DHS Secretary Says Biden Admin Will Not Give Refuge To Cubans Fleeing Their Communist Government: They Will Not Enter
Homeland Security Secretary Alejandro Mayorkas ominously warned Cubans on Tuesday that they would not be permitted to enter the United States if they flee from their homeland amid rising tensions between the Cuban communist government and Cubans demanding freedom.
What did Mayorkas say?
Mayorkas, whose own family escaped Cuba, claimed the Biden administration stands in “solidarity with the Cuban people and their call for freedom.”
But in the very same breath, Mayorkas rebuked Cubans — and Haitians — from seeking refuge in America via sea travel.
“The Coast Guard, along with our state, local, and federal partners are monitoring any activity that may indicate increases in unsafe and irregular maritime migration in the Florida straits, including unpermitted vessel departures from Florida to Cuba,” the secretary said. “The time is never right to attempt migration by sea. To those who risk their lives doing so, this risk is not worth taking.”
“Allow me to be clear: If you take to the sea, you will not come to the United States,” he added.
DHS Secretary Alejandro Mayorkas says Haitian/Cuban asylum-seekers who try to come to the U.S. will not be allowed in the country, even if in fear of persecution.
They will be resettled in third countries. pic.twitter.com/qBpmLYW7i1
— Alex Salvi (@alexsalvinews) July 13, 2021
Despite the overwhelming proof that the Cuban government is using deadly force to squash the protests, Mayorkas said such refugees will never set foot on U.S. soil.
“If individuals make, establish a well-founded fear of persecution or torture, they are referred to third countries for resettlement,” Mayorkas said. “They will not enter the United States.”
What has Mayorkas said before?
The shocking comments, which came as Cuban Americans like Sen. Marco Rubio (R-Fla.) call on the Biden administration to vocally support the Cuban people, communicate a significantly different tone about Cuban refugees than what Mayorkas has said previously.
After being nominated by President Joe Biden, for example, Mayorkas tweeted, “When I was very young, the United States provided my family and me a place of refuge. Now, I have been nominated to be the DHS Secretary and oversee the protection of all Americans and those who flee persecution in search of a better life for themselves and their loved ones.”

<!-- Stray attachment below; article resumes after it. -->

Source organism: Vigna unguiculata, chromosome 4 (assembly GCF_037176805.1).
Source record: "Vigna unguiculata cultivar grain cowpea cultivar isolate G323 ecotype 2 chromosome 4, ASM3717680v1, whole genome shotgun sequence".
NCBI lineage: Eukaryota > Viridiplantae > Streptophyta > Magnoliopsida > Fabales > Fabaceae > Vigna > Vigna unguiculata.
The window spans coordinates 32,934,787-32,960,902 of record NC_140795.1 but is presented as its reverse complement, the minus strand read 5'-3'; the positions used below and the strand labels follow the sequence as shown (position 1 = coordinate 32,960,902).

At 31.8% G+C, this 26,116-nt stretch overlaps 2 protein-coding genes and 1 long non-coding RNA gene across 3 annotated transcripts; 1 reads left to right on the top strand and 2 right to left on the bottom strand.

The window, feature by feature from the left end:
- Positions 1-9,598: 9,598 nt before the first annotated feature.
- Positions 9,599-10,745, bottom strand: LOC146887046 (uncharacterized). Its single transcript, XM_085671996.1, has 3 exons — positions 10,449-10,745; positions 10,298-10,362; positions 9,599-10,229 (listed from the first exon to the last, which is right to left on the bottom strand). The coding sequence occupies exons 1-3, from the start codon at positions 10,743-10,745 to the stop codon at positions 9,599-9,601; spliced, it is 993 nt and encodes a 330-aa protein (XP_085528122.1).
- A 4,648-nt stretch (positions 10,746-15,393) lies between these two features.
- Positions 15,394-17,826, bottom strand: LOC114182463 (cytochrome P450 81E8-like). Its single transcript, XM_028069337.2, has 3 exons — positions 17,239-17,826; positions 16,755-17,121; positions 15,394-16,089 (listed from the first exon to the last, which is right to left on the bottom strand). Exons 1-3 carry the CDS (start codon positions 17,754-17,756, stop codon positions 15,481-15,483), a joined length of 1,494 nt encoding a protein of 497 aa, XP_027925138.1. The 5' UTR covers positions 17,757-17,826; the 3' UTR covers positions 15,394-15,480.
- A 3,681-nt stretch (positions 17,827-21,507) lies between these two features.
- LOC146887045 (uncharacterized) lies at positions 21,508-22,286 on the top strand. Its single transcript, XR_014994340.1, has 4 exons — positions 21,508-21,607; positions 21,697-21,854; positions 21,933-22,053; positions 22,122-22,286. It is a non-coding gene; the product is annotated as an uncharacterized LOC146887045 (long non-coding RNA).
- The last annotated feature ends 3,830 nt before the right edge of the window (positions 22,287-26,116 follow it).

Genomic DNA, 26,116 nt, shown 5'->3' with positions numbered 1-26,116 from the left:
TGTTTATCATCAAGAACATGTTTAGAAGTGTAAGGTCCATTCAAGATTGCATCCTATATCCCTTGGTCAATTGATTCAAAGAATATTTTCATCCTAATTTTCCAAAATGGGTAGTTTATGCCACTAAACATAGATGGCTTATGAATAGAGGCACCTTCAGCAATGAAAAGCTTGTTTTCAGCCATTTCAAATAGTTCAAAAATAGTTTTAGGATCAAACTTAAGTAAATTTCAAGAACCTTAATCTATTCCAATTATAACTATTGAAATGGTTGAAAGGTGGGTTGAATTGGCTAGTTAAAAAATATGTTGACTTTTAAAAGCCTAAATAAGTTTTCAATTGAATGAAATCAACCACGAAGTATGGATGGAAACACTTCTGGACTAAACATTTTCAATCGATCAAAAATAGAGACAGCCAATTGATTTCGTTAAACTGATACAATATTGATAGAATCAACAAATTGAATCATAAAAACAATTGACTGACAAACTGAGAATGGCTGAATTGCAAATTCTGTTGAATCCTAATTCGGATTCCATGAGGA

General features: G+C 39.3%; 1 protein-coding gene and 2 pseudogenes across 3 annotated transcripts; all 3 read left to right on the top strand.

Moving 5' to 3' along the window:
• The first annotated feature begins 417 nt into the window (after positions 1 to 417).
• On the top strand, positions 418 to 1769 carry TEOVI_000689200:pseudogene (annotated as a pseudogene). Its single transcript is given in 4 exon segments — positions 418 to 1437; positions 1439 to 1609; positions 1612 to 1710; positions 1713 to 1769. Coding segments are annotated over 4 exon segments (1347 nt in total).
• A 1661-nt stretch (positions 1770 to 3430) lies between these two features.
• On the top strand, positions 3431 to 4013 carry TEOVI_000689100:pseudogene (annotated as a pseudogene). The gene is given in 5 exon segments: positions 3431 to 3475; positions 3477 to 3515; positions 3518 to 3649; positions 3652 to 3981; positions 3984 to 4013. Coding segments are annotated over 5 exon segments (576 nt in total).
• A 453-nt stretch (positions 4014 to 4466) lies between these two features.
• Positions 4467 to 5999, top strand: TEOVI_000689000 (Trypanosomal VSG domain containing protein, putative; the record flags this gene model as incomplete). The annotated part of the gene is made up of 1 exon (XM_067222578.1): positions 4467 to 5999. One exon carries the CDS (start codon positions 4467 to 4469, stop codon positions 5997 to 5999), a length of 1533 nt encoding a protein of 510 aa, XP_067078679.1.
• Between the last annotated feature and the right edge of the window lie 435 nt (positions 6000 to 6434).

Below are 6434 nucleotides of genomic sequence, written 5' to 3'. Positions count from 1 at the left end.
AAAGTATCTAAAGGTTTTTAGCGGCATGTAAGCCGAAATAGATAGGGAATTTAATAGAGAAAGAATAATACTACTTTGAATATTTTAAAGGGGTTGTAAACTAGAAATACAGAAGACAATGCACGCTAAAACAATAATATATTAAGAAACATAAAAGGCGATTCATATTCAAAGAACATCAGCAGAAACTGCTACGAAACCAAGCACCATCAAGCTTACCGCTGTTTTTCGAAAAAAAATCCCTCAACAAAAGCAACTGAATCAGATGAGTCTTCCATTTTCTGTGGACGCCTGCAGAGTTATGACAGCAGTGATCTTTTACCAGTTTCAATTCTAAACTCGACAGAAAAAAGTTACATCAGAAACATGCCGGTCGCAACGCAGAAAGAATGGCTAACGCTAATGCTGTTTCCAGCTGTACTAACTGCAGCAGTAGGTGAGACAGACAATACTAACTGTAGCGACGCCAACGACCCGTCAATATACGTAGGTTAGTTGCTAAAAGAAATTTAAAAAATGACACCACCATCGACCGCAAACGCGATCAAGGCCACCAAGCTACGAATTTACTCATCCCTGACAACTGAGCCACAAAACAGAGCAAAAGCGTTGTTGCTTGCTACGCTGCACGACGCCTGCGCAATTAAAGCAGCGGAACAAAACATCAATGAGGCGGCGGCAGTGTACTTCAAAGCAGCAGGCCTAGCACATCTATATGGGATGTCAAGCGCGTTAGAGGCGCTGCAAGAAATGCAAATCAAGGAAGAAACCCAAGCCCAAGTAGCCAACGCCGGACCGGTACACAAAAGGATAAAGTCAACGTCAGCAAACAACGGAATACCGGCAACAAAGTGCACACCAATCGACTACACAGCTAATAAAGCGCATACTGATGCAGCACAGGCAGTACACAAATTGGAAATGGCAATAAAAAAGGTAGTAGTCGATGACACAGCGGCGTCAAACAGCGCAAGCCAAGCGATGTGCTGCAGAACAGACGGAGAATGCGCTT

When I was very young, the United States provided my family and me a place of refuge. Now, I have been nominated to be the DHS Secretary and oversee the protection of all Americans and those who flee persecution in search of a better life for themselves and their loved ones.
— Alejandro Mayorkas (@AliMayorkas) November 23, 2020
That same refuge, under his leadership, is now apparently unavailable to his own people.
Mayorkas’ posture toward the Cuban people is also sharply distinct from the Biden administration’s position on migrants traveling through Mexico to claim asylum in America. Blaming the border crisis on climate change, the Biden administration has seemingly welcomed those migrants with open arms.
Mayorkas’ comments were denounced by refugee advocates.
Kennji Kizuka, an associate director at Human Rights First, told CBS News, “The U.S. government shouldn’t be using this system of off-shore processing to evade our refugee protection laws. They should allow people to land in the United States and go through their full asylum proceedings.”
Katharina Obser of the Migrant Rights & Justice Program at the Women’s Refugee Commission told the Washington Post that advocates were “gravely disappointed” by the Biden administration’s “repeated insistence on rejecting desperate families, children, and single adults from our borders, whether by foot or by sea.”
Author: Chris Enloe